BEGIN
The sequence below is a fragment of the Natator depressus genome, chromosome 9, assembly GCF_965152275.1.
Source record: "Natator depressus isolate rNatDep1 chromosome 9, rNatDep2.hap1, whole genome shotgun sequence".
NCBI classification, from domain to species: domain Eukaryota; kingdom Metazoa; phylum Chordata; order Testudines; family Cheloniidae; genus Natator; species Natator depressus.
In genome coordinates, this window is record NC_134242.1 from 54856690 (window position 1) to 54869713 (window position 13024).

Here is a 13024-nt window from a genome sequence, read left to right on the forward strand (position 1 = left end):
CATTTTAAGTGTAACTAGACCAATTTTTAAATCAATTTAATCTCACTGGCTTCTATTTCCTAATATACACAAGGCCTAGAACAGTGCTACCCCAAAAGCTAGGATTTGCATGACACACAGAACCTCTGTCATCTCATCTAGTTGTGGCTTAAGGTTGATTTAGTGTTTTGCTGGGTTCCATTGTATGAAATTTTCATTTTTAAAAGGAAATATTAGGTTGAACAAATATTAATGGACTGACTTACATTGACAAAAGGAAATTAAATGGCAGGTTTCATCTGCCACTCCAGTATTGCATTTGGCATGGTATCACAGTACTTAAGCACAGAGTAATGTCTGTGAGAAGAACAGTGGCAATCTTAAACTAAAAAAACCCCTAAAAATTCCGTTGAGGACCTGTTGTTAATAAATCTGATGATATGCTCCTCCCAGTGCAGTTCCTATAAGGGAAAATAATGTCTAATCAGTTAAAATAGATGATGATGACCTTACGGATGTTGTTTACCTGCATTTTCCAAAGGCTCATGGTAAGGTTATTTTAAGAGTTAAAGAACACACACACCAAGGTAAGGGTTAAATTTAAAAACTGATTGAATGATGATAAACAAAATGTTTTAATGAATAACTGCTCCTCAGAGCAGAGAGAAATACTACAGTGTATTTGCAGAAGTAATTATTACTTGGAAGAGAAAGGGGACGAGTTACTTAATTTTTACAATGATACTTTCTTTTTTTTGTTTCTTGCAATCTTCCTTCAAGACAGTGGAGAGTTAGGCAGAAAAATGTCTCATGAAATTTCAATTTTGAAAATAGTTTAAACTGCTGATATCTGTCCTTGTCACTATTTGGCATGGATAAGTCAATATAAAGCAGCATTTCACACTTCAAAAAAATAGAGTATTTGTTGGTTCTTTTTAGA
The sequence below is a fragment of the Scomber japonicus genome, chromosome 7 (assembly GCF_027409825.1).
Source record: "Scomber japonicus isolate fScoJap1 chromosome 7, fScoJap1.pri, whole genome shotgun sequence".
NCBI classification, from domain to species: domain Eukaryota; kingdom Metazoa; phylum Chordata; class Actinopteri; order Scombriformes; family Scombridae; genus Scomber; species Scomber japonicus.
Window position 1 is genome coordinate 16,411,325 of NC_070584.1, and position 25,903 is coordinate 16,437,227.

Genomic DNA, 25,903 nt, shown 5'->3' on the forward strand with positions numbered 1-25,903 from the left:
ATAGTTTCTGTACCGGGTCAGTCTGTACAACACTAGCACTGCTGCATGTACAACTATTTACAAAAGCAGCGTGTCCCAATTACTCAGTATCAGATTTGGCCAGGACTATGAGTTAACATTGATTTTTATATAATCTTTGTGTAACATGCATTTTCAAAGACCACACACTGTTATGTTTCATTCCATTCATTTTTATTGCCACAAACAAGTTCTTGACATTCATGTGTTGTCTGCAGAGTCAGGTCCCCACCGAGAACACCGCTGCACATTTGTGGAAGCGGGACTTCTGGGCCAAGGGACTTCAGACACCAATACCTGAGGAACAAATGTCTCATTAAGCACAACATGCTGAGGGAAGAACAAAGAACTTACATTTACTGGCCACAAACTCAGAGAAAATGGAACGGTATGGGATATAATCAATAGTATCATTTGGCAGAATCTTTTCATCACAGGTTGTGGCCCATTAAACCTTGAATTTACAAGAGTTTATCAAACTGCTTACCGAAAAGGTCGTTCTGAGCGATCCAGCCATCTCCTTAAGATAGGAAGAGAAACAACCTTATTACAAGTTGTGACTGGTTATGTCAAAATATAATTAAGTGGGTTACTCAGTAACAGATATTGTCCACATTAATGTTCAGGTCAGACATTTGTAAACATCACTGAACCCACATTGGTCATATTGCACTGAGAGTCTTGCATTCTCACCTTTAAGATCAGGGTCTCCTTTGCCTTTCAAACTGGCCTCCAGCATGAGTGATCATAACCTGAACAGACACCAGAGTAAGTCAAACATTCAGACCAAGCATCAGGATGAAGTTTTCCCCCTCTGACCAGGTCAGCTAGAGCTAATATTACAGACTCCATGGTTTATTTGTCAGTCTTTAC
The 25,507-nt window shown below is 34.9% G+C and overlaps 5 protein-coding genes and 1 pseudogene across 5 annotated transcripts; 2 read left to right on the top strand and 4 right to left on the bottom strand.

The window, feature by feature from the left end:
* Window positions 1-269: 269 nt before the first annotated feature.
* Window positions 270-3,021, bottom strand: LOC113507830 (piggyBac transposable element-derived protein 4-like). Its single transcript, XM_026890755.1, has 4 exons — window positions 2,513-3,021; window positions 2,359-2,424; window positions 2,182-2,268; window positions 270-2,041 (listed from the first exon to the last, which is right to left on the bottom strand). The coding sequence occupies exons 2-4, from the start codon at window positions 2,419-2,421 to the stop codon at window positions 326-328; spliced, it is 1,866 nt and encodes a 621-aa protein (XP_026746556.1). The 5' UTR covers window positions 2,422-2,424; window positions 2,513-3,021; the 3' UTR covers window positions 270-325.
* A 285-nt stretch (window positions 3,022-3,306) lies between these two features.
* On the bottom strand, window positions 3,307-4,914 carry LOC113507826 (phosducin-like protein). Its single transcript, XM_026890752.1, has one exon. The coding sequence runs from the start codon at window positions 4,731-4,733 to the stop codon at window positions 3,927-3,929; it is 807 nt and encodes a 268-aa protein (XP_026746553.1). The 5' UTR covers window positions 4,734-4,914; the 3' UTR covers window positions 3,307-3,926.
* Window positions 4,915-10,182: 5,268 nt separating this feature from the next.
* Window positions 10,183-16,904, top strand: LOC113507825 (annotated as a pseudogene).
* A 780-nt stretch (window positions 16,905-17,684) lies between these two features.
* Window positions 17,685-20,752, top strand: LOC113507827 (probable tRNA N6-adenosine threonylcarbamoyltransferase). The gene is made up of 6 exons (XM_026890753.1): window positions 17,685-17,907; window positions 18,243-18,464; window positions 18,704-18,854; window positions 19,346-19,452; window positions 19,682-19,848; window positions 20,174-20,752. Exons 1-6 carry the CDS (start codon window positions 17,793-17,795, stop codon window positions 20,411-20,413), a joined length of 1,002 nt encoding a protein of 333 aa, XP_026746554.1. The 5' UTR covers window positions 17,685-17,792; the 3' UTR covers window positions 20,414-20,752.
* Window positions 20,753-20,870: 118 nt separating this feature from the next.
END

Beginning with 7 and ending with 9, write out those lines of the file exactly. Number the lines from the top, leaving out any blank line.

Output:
The sequence below is a fragment of the Scomber japonicus genome, chromosome 7 (assembly GCF_027409825.1).
Source record: "Scomber japonicus isolate fScoJap1 chromosome 7, fScoJap1.pri, whole genome shotgun sequence".
NCBI classification, from domain to species: domain Eukaryota; kingdom Metazoa; phylum Chordata; class Actinopteri; order Scombriformes; family Scombridae; genus Scomber; species Scomber japonicus.